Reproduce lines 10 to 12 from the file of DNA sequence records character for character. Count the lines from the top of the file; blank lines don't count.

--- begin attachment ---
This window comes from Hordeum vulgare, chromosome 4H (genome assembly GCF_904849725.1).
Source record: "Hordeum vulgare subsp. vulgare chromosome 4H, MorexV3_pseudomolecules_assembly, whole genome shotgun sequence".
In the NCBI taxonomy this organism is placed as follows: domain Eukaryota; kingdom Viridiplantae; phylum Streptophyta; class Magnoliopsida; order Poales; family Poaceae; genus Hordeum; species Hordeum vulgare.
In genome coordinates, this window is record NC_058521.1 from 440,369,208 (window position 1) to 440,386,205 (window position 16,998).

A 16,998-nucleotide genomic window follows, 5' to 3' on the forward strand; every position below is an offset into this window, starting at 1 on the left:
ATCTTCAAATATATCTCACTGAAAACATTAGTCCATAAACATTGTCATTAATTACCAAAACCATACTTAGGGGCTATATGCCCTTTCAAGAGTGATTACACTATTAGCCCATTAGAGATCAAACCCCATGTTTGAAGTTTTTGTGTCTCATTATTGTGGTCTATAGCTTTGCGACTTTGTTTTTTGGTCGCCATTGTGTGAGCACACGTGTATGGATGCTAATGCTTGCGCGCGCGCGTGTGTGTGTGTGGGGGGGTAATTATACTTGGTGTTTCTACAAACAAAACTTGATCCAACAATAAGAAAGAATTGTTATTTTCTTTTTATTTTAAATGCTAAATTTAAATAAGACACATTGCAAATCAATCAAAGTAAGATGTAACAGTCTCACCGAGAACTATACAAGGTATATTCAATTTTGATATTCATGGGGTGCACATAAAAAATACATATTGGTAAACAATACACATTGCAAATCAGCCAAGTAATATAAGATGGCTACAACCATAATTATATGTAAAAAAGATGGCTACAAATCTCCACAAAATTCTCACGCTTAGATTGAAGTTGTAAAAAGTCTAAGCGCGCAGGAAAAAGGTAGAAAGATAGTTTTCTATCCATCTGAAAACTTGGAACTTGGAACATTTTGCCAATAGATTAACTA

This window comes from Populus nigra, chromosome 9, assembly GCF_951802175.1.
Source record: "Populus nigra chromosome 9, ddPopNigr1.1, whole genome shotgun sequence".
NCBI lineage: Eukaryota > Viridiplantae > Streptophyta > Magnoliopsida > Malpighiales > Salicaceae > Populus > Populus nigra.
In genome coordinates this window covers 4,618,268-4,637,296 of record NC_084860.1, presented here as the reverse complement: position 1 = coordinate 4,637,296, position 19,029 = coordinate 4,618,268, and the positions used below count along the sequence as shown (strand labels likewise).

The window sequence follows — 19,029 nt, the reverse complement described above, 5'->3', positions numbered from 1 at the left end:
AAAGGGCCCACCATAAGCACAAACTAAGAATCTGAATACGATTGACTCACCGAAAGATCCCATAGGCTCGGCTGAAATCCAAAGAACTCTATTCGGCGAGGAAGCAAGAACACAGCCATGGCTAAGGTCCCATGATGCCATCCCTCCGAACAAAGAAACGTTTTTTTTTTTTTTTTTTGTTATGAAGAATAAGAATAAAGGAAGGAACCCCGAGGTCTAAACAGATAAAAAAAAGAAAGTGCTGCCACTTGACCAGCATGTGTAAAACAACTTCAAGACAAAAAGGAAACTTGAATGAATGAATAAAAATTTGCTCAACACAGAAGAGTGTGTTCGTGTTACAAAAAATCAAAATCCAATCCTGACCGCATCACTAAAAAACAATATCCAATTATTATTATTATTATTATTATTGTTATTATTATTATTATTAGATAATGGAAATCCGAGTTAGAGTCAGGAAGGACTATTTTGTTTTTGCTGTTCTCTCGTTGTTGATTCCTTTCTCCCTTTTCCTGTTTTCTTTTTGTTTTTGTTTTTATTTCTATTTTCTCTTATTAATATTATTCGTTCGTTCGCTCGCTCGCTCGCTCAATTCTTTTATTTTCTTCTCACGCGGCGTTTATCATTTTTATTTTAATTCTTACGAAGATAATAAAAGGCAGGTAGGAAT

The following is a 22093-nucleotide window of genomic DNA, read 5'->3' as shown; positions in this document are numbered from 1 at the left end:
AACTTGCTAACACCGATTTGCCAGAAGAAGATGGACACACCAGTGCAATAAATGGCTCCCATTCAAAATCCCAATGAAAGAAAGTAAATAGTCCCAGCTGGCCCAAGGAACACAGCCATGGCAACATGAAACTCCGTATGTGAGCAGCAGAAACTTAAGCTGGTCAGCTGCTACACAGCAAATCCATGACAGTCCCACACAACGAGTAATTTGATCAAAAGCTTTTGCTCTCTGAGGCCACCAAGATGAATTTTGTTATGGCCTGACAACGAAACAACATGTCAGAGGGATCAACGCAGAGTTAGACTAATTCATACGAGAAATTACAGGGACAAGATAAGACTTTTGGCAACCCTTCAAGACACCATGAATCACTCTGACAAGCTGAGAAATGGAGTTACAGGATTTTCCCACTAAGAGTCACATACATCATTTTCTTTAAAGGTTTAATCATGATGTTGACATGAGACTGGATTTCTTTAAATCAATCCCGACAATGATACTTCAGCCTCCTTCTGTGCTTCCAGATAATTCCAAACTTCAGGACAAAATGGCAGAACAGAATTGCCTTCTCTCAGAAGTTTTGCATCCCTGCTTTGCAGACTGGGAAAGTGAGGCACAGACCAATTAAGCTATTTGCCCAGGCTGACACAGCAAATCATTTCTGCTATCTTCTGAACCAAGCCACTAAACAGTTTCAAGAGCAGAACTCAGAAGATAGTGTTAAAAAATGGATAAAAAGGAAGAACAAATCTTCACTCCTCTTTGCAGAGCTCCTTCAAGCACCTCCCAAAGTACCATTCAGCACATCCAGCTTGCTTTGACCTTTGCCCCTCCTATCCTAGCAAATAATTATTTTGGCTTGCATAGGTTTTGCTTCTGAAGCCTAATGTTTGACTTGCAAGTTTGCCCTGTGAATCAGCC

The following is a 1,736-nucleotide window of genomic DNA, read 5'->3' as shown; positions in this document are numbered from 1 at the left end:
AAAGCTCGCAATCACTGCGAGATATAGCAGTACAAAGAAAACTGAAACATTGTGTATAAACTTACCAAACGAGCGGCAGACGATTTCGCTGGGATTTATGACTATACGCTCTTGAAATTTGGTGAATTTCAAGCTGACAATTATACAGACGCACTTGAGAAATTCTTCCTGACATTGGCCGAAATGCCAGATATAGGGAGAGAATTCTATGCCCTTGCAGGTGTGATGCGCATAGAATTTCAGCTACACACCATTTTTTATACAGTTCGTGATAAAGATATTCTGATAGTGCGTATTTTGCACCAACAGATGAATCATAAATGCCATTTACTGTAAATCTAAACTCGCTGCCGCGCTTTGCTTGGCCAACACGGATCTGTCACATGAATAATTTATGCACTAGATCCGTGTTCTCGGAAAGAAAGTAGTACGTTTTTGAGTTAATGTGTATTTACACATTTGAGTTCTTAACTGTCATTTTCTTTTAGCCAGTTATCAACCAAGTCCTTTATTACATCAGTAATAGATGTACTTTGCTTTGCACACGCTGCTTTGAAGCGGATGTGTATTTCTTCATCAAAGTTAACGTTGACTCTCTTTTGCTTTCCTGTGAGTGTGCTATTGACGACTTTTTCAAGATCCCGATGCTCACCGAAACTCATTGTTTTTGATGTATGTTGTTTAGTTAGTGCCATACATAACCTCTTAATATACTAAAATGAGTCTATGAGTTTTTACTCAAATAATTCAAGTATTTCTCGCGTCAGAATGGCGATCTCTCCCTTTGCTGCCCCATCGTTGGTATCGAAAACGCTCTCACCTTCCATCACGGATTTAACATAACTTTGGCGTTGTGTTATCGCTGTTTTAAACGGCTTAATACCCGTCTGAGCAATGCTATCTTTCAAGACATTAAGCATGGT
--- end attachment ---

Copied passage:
In genome coordinates this window covers 4,618,268-4,637,296 of record NC_084860.1, presented here as the reverse complement: position 1 = coordinate 4,637,296, position 19,029 = coordinate 4,618,268, and the positions used below count along the sequence as shown (strand labels likewise).

The window sequence follows — 19,029 nt, the reverse complement described above, 5'->3', positions numbered from 1 at the left end:
AAAGGGCCCACCATAAGCACAAACTAAGAATCTGAATACGATTGACTCACCGAAAGATCCCATAGGCTCGGCTGAAATCCAAAGAACTCTATTCGGCGAGGAAGCAAGAACACAGCCATGGCTAAGGTCCCATGATGCCATCCCTCCGAACAAAGAAACGTTTTTTTTTTTTTTTTTTGTTATGAAGAATAAGAATAAAGGAAGGAACCCCGAGGTCTAAACAGATAAAAAAAAGAAAGTGCTGCCACTTGACCAGCATGTGTAAAACAACTTCAAGACAAAAAGGAAACTTGAATGAATGAATAAAAATTTGCTCAACACAGAAGAGTGTGTTCGTGTTACAAAAAATCAAAATCCAATCCTGACCGCATCACTAAAAAACAATATCCAATTATTATTATTATTATTATTATTGTTATTATTATTATTATTAGATAATGGAAATCCGAGTTAGAGTCAGGAAGGACTATTTTGTTTTTGCTGTTCTCTCGTTGTTGATTCCTTTCTCCCTTTTCCTGTTTTCTTTTTGTTTTTGTTTTTATTTCTATTTTCTCTTATTAATATTATTCGTTCGTTCGCTCGCTCGCTCGCTCAATTCTTTTATTTTCTTCTCACGCGGCGTTTATCATTTTTATTTTAATTCTTACGAAGATAATAAAAGGCAGGTAGGAAT